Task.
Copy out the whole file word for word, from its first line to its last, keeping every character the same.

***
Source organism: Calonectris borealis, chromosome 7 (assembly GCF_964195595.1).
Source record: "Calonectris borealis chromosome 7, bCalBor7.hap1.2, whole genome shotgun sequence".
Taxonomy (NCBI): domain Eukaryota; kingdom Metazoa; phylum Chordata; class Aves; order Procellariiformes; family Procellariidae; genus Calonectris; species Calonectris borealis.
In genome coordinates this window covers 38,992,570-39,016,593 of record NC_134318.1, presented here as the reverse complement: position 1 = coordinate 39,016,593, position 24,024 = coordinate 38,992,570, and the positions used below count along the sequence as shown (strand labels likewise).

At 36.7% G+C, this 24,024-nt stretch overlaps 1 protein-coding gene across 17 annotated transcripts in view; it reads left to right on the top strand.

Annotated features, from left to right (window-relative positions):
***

Source organism: Calonectris borealis, chromosome 7 (assembly GCF_964195595.1).
Source record: "Calonectris borealis chromosome 7, bCalBor7.hap1.2, whole genome shotgun sequence".
Taxonomy (NCBI): domain Eukaryota; kingdom Metazoa; phylum Chordata; class Aves; order Procellariiformes; family Procellariidae; genus Calonectris; species Calonectris borealis.
In genome coordinates this window covers 38,992,570-39,016,593 of record NC_134318.1, presented here as the reverse complement: position 1 = coordinate 39,016,593, position 24,024 = coordinate 38,992,570, and the positions used below count along the sequence as shown (strand labels likewise).

At 36.7% G+C, this 24,024-nt stretch overlaps 1 protein-coding gene across 17 annotated transcripts in view; it reads left to right on the top strand.

Annotated features, from left to right (window-relative positions):